The Dairy Price Stabilization Program, or the DPSP, is a national program aimed at giving individual dairy facilities a financial incentive to manage their milk production. The program receives both strong support and strong opposition from dairy groups across the country.
What was your biggest story from 2011? Share it with us here.
By: Dave Harding
Public Relations Director
Technology usually doesn’t impress me. I’ve never read Wired magazine, and I don’t covet the latest gadgets, gizmos or widgets. But I saw a little bit of technology recently that was exceptionally clever, and it was on a small diversified farm in rural Wisconsin.
Schuett Farms raises beef cattle, feeding out their calves right there on the farm with corn and hay they grow themselves. Pumpkins are grown and sold in the fall. Sweet corn in the summer. And this time of year, Schuett Farms sells Christmas trees.
After picking out a nice Frazier fir, I went to settle up with the proprietor, who was set up nicely in a heated shack with a dog and a delicious-smelling cup of hot chili.
“Howdy. Nice tree,” he says. “That’s $40 bucks. How will you be paying for that today?”
Since I didn’t have any cash, I was banking on the fact he’d take a check. “I’ve got a check or a credit card if that works,” I replied. “What’s your preference?”
“Doesn’t matter, I’ll take a credit card if you want.”
Well, that’s exactly what I wanted, and he seemed to sense it. But I was really surprised he was set up for credit in the temporary shack. Little did I know. Maybe I should be reading Wired.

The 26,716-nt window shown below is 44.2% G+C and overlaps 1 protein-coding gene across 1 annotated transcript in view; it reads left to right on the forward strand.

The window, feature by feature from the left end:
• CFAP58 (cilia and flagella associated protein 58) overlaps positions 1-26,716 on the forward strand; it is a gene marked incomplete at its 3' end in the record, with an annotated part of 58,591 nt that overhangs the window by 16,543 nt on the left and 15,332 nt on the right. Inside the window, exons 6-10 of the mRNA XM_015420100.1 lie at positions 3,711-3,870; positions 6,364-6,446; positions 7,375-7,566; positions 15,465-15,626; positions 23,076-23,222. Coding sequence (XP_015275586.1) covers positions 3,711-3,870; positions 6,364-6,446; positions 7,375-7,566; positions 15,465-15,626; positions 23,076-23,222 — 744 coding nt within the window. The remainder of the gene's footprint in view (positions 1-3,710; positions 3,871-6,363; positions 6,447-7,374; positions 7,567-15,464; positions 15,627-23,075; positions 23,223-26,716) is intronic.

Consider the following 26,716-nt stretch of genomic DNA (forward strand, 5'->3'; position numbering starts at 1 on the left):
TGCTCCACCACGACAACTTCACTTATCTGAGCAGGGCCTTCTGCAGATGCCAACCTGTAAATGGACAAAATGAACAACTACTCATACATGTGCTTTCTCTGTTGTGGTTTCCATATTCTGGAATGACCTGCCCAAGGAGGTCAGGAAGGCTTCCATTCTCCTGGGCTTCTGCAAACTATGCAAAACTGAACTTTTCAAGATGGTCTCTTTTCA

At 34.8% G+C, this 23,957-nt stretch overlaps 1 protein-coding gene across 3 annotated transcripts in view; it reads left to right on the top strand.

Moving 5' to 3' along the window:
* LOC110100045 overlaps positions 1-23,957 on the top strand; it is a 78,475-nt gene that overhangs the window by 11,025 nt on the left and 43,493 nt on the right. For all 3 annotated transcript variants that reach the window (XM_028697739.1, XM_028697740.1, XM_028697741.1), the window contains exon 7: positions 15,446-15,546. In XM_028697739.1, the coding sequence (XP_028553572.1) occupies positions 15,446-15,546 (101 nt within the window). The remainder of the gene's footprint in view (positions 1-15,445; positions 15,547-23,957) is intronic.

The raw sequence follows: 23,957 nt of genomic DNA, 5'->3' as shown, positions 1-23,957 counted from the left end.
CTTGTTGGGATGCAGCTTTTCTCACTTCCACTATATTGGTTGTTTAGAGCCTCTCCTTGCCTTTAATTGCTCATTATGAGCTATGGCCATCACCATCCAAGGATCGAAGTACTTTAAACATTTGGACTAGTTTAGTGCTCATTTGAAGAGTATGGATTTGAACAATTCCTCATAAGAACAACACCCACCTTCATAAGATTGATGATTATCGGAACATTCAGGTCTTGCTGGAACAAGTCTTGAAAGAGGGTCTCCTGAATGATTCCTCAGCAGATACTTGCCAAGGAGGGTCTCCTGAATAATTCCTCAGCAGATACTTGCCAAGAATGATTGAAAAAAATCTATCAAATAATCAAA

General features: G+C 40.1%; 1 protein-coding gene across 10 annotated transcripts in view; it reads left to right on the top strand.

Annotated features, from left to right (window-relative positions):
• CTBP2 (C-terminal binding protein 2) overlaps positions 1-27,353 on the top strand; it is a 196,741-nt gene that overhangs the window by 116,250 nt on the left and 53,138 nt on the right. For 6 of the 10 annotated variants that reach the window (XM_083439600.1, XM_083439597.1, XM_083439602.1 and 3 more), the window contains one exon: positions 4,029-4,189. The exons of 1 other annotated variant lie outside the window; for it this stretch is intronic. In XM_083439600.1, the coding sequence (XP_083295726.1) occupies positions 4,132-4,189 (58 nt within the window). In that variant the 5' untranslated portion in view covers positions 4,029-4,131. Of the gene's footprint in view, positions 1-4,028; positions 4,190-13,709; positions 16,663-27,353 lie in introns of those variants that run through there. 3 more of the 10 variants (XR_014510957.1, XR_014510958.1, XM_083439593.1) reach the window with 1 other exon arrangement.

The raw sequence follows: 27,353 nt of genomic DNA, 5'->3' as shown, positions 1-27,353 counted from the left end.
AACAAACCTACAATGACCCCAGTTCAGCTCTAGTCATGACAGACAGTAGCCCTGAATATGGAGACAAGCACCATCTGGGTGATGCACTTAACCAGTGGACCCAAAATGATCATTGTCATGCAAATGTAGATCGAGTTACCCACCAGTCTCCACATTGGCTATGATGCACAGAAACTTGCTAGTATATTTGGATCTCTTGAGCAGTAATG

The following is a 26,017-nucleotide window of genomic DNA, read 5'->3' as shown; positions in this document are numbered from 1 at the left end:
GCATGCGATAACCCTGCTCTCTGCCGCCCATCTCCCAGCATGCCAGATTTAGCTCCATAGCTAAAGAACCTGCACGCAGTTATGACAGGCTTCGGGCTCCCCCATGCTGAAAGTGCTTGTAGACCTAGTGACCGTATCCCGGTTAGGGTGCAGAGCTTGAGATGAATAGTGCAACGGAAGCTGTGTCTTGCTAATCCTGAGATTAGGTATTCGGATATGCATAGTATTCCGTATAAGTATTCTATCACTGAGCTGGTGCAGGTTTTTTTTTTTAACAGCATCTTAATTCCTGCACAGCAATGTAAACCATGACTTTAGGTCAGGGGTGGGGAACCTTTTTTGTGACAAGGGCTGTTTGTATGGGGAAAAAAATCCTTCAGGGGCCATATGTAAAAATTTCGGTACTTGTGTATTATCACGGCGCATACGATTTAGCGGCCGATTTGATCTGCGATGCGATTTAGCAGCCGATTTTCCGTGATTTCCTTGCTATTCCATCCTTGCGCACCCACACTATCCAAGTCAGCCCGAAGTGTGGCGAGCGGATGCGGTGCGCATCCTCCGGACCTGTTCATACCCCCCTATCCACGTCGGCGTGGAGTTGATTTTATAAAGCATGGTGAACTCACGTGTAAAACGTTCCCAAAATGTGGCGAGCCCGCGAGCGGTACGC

“Sure, credit’s no problem,” he says. And without even taking off his gloves, he pulls out his phone (his phone!) and swipes my credit card through an ultra-small device that was plugged into an Android smartphone.
“Wow,” I said. “That’s pretty cool.”
“Isn’t it? I can print a receipt if you’d like, or I can email it to you.”
I put my John Hancock directly on the screen of his phone with a special “pen” for that sort of thing and declined a receipt. “Don’t need one, it will show up on my statement.”
After getting a little information about the beef available for order (sold by quarter, half, or whole), we loaded up the tree and said so long.
I suspect the whole Smart-phone-credit-card-swipe-device isn’t that new or groundbreaking to lots of folks, but it was to me. And to learn about it for the first time on a small farm out in the country? Twice as nice.
By: Bill Stadick
Sr. Director of Creative Services
That’s right, peanut butter, the ubiquitous foodstuff that has magically appeared on store shelves my entire life. To be smeared with grape jelly between two slices of bread. To be spread atop an Oreo® cookie. To be sampled straight from the jar on a whim.
Was the cost of peanut butter really skyrocketing? How was it possible (or necessary) to raise the price of something so commonplace?
It’s like increasing the price of air.
Suddenly, I had to know every last detail. And I wasn’t alone. Throughout November, everyone from “mommy bloggers” to the investment community was suddenly showing keen interest in how the 2011 peanut harvest and the latest price of runner peanuts would affect National Peanut Butter Lovers’ Month.
That’s when I realized farmers really are a lot like offensive linemen. The casual football fan only thinks about offensive linemen when there’s a holding penalty or the quarterback gets blindsided. Similarly, most people only think about farmers when there’s an issue with U.S. agriculture or something goes wrong like a food recall or a poor peanut harvest.
And that’s not only a shame. It has to change.
Any general manager, quarterback or savvy fan can tell you how important offensive linemen are to the success of a football team. How can we help the average consumer become savvier fans of the food system and the “offensive linemen” who make it successful?